Then you told him the way similarly.
Then, having been thus advised and instructed by you, he would arrive safely in Rajagaha.
Now, Brahmin, since Rajagaha exists and the path leading to Rajagaha exists and you are present as the guide, what is the cause and reason why, when those men have been advised and instructed by you, one man takes a wrong road and goes to the west, and one arrives safely in Rajagaha?''
"What can I do about that, Master Gotama?
I am only one who shows the way.''
"So too, Brahmin, Nibbāna exists, and the path leading to Nibbāna exists, and I am present as the guide, yet, when my disciples have been thus advised and instructed by me, some of them attain Nibbāna, the ultimate goal, and some do not attain it.
What can I do about that, Brahmin?
The Tathāgata is only one who shows the way.''
15. "When this was said, the Brahmin Ganaka Moggallāna said to the Blessed One.
"There are persons who are faithless, and have gone forth from the home life into homelessness not out of faith, but seeking a livelihood, who are fraudulent, deceitful, treacherous, haughty, hollow, personally vain, rough-tongued, loose-spoken, unguarded in their sense faculties, immoderate in eating, not devoted to wakefulness, unconcerned with hermit life, not greatly respectful of training, luxurious, careless, leaders in backsliding, neglectful of seclusion, lazy, wanting in energy, unmindful, not fully aware, not calm, with straying minds, devoid of wisdom, drivellers.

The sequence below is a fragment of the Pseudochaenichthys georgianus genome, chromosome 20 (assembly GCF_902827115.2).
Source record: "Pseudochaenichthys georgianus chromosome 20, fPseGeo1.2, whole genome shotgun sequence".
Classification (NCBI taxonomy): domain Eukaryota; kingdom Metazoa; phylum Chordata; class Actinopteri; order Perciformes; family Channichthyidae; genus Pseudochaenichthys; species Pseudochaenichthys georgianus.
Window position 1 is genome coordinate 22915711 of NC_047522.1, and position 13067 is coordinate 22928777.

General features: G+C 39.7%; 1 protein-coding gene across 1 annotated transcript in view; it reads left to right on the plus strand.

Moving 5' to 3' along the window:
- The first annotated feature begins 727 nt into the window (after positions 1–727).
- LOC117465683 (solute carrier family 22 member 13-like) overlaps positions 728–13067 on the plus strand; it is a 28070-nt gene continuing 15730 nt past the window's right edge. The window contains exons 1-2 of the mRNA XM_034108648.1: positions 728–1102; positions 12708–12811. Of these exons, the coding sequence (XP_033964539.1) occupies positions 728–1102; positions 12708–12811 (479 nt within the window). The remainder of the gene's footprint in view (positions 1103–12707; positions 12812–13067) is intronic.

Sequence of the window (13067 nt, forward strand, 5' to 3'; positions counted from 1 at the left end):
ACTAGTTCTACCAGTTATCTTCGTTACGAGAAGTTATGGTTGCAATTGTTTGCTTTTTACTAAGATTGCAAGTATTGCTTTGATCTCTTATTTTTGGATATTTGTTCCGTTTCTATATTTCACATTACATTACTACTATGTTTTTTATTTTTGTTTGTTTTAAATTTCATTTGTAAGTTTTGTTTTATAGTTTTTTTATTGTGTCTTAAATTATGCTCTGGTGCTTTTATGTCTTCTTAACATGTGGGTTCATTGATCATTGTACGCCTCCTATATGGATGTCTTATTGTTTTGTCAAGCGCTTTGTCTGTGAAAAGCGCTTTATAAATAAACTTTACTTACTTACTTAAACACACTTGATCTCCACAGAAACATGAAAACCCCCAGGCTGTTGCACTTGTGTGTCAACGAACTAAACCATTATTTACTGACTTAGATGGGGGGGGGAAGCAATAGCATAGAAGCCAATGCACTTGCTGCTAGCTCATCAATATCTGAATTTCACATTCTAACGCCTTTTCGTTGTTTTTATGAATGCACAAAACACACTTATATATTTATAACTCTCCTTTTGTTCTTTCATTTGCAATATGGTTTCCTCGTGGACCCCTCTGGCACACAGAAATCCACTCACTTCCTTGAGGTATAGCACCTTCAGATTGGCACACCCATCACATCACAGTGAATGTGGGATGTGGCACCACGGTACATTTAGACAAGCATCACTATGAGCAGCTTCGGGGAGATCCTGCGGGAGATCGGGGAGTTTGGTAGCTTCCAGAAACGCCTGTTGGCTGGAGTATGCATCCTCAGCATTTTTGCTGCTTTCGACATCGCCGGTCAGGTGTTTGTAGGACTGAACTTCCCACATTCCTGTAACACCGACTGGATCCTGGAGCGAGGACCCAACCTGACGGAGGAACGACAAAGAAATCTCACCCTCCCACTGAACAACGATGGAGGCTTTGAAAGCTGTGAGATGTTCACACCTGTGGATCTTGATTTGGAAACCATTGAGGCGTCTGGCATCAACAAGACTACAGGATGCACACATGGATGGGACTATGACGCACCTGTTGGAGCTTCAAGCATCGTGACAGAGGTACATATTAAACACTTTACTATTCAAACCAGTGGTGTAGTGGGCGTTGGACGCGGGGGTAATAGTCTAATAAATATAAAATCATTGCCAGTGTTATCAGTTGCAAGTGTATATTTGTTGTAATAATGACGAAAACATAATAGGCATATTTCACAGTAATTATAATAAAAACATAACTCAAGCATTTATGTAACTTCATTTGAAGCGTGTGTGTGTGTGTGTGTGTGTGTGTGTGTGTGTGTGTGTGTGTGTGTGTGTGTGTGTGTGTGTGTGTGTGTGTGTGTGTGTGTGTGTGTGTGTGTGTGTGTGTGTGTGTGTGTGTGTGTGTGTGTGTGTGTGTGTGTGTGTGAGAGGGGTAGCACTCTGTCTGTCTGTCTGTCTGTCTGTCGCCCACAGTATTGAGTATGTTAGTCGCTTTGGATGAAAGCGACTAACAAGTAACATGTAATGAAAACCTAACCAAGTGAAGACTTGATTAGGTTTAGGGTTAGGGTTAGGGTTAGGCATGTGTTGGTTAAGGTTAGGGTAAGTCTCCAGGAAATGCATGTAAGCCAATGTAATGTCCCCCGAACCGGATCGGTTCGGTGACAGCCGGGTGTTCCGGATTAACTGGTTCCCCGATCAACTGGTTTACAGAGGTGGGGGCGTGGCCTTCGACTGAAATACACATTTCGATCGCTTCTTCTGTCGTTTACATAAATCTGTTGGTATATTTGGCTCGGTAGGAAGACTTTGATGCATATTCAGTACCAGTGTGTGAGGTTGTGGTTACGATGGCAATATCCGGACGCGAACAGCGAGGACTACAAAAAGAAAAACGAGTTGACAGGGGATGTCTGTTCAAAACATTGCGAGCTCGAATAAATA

Master Gotama does not dwell together with these.
"But there are clansmen who have gone forth out of faith from the home life into homelessness, who are not fraudulent, deceitful, treacherous, haughty, hollow, personally vain, rough-tongued, and loose-spoken; who are guarded in their sense faculties, moderate in eating, devoted to wakefulness, concerned with hermit life, greatly respectful of training, not luxurious or careless, who are keen to avoid backsliding, leaders in seclusion, energetic, resolute, established in introspection and reflection, calm, with unified minds, possessing wisdom, not drivellers, Master Gotama dwells together with these.
16. "Just as black orrisroot is reckoned as the best of root perfumes, and red sandalwood is reckoned as the best of wood perfumes, and jasmine is reckoned as the best of flower perfumes, so too, Master Gotama's advice is supreme among the teachings of the world.
17. "Magnificent, Master Gotama! Magnificent, Master Gotama! Master Gotama has made the Dhamma clear in many ways, as though we were turning upright what had been overturned, revealing what was hidden, showing the way to one who was lost, or holding up a lamp in the dark for those with eyesight to see.
I go to Master Gotama for refuge and to the Dhamma and to the Saṅgha.
Let Master Gotama remember me as a lay follower who has taken refuge for life.''